The groceries shrinking and getting more expensive in 2022

Need-to-know

  • Shoppers are being advised to watch out for products getting smaller
  • CHOICE has uncovered new examples of ‘shrinkflation’, where companies shrink their products but charge the same price or sometimes more
  • Manufacturers claim they’re just trying to keep their goods affordable in the face of rising production costs

Shoppers are being warned by consumer advocates to beware of a new wave of ‘shrinkflation’ – where companies shrink the proportions of a pre-packaged product while still charging the same price for it, or sometimes more.

Companies have admitted to reducing the size of their goods (and, in some cases, raising prices) due to what they claim are increasing overhead costs.

Reports of shrinkflation on the rise

The Queensland Consumer Association (QCA) has sounded the alarm on the issue, saying it’s already received reports of consumers getting less value for money at the checkout.

“At one major supermarket, the selling price of a large pack of a popular brand of breakfast cereal increased by 12% but the contents shrank by five percent, so the price per 100 grams increased by 17%,” the association reported in a statement .

Manufacturers claim rising costs

The QCA says manufacturers use shrinkflation when they’re facing rising production costs, believing that most shoppers are less likely to notice a reduction in the quantity of a product than they are a price rise.

The issue has already been making headlines in the US, where Doritos has reduced the number of chips in its packets and Domino’s Pizza has cut the number of chicken wings available in a pack, on the grounds of rising food and labor prices.

This practice has been a recurring issue in Australia too, with eagle-eyed members of CHOICE’s Community forum sharing examples of shrinkage since 2016, calling out everything from Toblerone chocolate to breakfast cereal.

Shrinkflation in the pet food aisle

In the wake of the QCA’s warning and community tip-offs, we’ve uncovered several more recent examples of companies reducing package sizes.

These include pet food label Purina ONE, which told us it had been forced to shrink the sizes of several of its products to keep them affordable for shoppers.

This comes as the brand has been proudly spruiking its updated range of dry adult cat foods, which it says feature a “new improved recipe” to support a cat’s immune system.

These downsized versions are selling for $16.50 at major supermarkets, whereas the 1.5kg originals had a recommended retail price of $15.45

But shoppers looking to grab these for their feline friends may notice that most new versions of the product are no longer available in the 1.5kg packages the originals came in – instead, the newer products come in 1.4kg bags.

Worse, these downsized versions are selling for $16.50 at major supermarkets, whereas the 1.5kg originals had a recommended retail price of $15.45.

In response to questions from CHOICE, a spokesperson for Purina owner Nestlé says the company has been facing “significant increases” in the cost of raw materials, packaging and transport, which is what has led to the changes in prices and pack sizes.

Cat food brand Purina ONE is promoting new versions of its products, some of which come in smaller packages – with a higher price tag. Image credit: Purina ONE.

Cereal shrinkflation

But it’s not just pet products – human foods are vulnerable to the shrinkflation squeeze, too. In fact, we’ve unearthed several examples in the supermarket cereal aisle.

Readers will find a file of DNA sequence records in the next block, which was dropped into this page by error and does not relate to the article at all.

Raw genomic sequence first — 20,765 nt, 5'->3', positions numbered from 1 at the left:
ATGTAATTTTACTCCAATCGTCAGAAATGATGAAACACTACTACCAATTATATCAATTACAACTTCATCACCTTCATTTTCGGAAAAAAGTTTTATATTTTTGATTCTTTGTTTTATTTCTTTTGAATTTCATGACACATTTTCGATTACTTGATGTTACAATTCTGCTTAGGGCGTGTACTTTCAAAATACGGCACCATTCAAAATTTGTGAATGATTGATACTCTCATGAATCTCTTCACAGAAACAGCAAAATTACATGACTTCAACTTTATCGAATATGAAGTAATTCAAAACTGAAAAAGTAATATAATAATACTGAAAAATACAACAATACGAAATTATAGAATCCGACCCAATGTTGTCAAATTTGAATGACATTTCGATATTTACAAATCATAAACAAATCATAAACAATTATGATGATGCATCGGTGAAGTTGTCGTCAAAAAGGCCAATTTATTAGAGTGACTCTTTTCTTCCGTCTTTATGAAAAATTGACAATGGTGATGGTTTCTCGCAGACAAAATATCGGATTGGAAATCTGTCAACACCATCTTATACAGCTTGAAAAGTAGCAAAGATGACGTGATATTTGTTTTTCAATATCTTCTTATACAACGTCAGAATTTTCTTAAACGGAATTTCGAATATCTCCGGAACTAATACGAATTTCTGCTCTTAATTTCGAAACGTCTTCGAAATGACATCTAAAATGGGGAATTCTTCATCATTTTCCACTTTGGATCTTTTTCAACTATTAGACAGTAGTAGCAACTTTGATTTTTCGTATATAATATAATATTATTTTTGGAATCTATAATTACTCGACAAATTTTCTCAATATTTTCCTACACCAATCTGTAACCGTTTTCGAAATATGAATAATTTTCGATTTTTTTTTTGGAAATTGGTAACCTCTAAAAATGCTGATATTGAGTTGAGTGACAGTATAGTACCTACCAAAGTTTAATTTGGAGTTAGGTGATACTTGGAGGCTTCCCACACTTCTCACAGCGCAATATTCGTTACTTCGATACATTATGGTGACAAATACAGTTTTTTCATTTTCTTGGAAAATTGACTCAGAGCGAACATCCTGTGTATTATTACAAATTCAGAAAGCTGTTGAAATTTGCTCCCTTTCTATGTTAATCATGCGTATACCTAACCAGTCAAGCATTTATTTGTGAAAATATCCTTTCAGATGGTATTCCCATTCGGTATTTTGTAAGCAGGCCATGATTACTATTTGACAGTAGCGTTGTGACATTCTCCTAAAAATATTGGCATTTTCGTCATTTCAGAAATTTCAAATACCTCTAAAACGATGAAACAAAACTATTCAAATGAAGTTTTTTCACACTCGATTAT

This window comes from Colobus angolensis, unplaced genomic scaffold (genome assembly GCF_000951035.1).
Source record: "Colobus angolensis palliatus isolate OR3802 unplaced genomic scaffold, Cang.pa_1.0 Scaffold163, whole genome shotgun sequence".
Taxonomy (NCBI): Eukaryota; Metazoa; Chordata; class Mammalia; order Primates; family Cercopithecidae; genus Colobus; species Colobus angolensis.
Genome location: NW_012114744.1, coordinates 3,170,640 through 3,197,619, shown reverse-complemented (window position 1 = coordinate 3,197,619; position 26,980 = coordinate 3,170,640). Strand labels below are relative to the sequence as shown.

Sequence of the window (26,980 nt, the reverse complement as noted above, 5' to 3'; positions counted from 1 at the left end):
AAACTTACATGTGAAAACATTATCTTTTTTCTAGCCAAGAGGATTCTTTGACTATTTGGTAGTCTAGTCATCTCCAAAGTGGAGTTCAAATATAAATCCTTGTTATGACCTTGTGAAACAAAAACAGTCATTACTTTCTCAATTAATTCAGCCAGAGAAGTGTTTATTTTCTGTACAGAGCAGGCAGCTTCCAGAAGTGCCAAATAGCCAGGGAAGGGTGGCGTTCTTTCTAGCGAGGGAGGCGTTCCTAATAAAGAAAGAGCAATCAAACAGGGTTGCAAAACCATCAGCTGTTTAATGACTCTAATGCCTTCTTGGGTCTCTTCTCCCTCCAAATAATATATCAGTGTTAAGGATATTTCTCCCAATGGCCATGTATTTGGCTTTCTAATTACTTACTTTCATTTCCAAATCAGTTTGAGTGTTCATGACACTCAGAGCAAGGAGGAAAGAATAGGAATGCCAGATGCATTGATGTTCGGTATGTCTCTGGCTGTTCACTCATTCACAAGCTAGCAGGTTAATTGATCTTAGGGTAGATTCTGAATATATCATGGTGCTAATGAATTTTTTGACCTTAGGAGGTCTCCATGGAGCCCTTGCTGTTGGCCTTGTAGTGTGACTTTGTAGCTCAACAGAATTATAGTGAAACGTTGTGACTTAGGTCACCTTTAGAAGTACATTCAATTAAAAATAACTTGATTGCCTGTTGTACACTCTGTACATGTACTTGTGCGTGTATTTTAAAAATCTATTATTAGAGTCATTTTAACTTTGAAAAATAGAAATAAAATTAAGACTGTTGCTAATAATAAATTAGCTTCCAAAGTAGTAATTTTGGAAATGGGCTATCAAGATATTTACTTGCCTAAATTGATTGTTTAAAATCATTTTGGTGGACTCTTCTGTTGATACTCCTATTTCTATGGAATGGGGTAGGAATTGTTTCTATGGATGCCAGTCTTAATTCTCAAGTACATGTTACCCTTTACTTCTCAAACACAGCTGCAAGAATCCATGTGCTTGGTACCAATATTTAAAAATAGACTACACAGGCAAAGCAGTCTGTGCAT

One is Crunchy Nut, which sold for $6 for 670g in 2019, but now sells for $9 for 640g in 2022. This means shoppers have gone from paying $0.90 per 100g of Crunchy Nut to $1.41 per 100g – a hike of 57%.

It’s not just pet products – human foods are vulnerable to the shrinkflation squeeze, too

Also sizing down are Froot Loops. The 500g box has disappeared from many of our supermarket shelves and been replaced by a 460g box, which sells for about $9 (although some regional Foodworks and IGAs still appear to be selling the original 500g box for $9.20 and $8.50, respectively).

Kellogg’s, the company behind Crunchy Nut and Froot Loops, didn’t respond to our request to confirm these changes or explain the reason for them.

Cadbury chocolate – does ‘More’ mean less?

Also provoking shoppers’ accusations of shrinkflation is the new “More” range of chocolate blocks from Cadbury Dairy Milk.

The 165g blocks come in Mixed Roast Nuts, Fruit & Nut and Nuts & Salted Toffee flavours, and have been retailing at major supermarkets for $5 – the same price as Cadbury’s standard 180g Dairy Milk blocks.

Cadbury claims a ‘chunkier’ experience

In response to questions from CHOICE, a spokesperson for Cadbury owner Mondelēz says the More blocks feature a new shape with a “chunkier” eating experience, and contain extra ingredients such as nuts, making them more expensive to produce.

How to avoid shrinkflation

The QCA says the easiest way to know if manufacturers are sizing down your favorite products is to check the weight and quantity displayed on the packaging.

These are always shown on the package itself and very often in the listings when you’re shopping online. By paying close attention to these numbers, you can quickly spot if your supermarket staples start shrinking.

The easiest way to know if manufacturers are sizing down your favorite products is to check the weight and quantity displayed on the packaging

The QCA, along with CHOICE, also recommends checking the unit price. This breaks down the cost of a product into standard units of measurement, showing, for example, how much an item costs per 100g.

If a product has undergone simultaneous changes in price and quantity, unit pricing will tell you whether you’re still getting the same value for money as you were before.

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